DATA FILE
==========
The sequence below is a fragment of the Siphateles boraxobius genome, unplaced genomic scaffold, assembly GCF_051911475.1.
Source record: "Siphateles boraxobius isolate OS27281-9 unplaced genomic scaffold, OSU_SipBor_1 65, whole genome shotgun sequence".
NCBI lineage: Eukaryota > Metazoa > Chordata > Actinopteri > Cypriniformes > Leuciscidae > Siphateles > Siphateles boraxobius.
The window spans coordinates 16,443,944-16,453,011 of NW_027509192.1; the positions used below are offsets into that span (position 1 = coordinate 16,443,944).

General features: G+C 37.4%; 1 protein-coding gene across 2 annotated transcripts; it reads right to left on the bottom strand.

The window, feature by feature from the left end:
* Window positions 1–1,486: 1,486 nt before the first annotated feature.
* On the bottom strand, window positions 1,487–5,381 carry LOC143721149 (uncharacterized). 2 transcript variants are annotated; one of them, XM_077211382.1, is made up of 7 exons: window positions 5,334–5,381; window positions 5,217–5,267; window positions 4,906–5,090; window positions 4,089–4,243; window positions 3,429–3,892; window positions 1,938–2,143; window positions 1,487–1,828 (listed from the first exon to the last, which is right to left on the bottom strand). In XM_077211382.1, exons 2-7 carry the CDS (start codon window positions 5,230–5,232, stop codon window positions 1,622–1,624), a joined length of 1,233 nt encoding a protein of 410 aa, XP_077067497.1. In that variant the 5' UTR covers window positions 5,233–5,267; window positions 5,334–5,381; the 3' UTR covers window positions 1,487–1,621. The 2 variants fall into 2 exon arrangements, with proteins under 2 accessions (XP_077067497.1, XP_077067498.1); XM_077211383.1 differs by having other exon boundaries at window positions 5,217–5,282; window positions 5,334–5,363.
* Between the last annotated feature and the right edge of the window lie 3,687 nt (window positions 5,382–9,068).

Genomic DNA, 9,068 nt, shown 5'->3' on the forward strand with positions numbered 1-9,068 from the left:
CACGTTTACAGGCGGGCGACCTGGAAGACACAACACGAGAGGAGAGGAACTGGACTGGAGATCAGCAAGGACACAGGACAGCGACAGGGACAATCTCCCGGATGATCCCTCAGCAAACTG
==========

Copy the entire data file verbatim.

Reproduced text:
The sequence below is a fragment of the Siphateles boraxobius genome, unplaced genomic scaffold, assembly GCF_051911475.1.
Source record: "Siphateles boraxobius isolate OS27281-9 unplaced genomic scaffold, OSU_SipBor_1 65, whole genome shotgun sequence".
NCBI lineage: Eukaryota > Metazoa > Chordata > Actinopteri > Cypriniformes > Leuciscidae > Siphateles > Siphateles boraxobius.
The window spans coordinates 16,443,944-16,453,011 of NW_027509192.1; the positions used below are offsets into that span (position 1 = coordinate 16,443,944).

General features: G+C 37.4%; 1 protein-coding gene across 2 annotated transcripts; it reads right to left on the bottom strand.

The window, feature by feature from the left end:
* Window positions 1–1,486: 1,486 nt before the first annotated feature.
* On the bottom strand, window positions 1,487–5,381 carry LOC143721149 (uncharacterized). 2 transcript variants are annotated; one of them, XM_077211382.1, is made up of 7 exons: window positions 5,334–5,381; window positions 5,217–5,267; window positions 4,906–5,090; window positions 4,089–4,243; window positions 3,429–3,892; window positions 1,938–2,143; window positions 1,487–1,828 (listed from the first exon to the last, which is right to left on the bottom strand). In XM_077211382.1, exons 2-7 carry the CDS (start codon window positions 5,230–5,232, stop codon window positions 1,622–1,624), a joined length of 1,233 nt encoding a protein of 410 aa, XP_077067497.1. In that variant the 5' UTR covers window positions 5,233–5,267; window positions 5,334–5,381; the 3' UTR covers window positions 1,487–1,621. The 2 variants fall into 2 exon arrangements, with proteins under 2 accessions (XP_077067497.1, XP_077067498.1); XM_077211383.1 differs by having other exon boundaries at window positions 5,217–5,282; window positions 5,334–5,363.
* Between the last annotated feature and the right edge of the window lie 3,687 nt (window positions 5,382–9,068).

Genomic DNA, 9,068 nt, shown 5'->3' on the forward strand with positions numbered 1-9,068 from the left:
CACGTTTACAGGCGGGCGACCTGGAAGACACAACACGAGAGGAGAGGAACTGGACTGGAGATCAGCAAGGACACAGGACAGCGACAGGGACAATCTCCCGGATGATCCCTCAGCAAACTG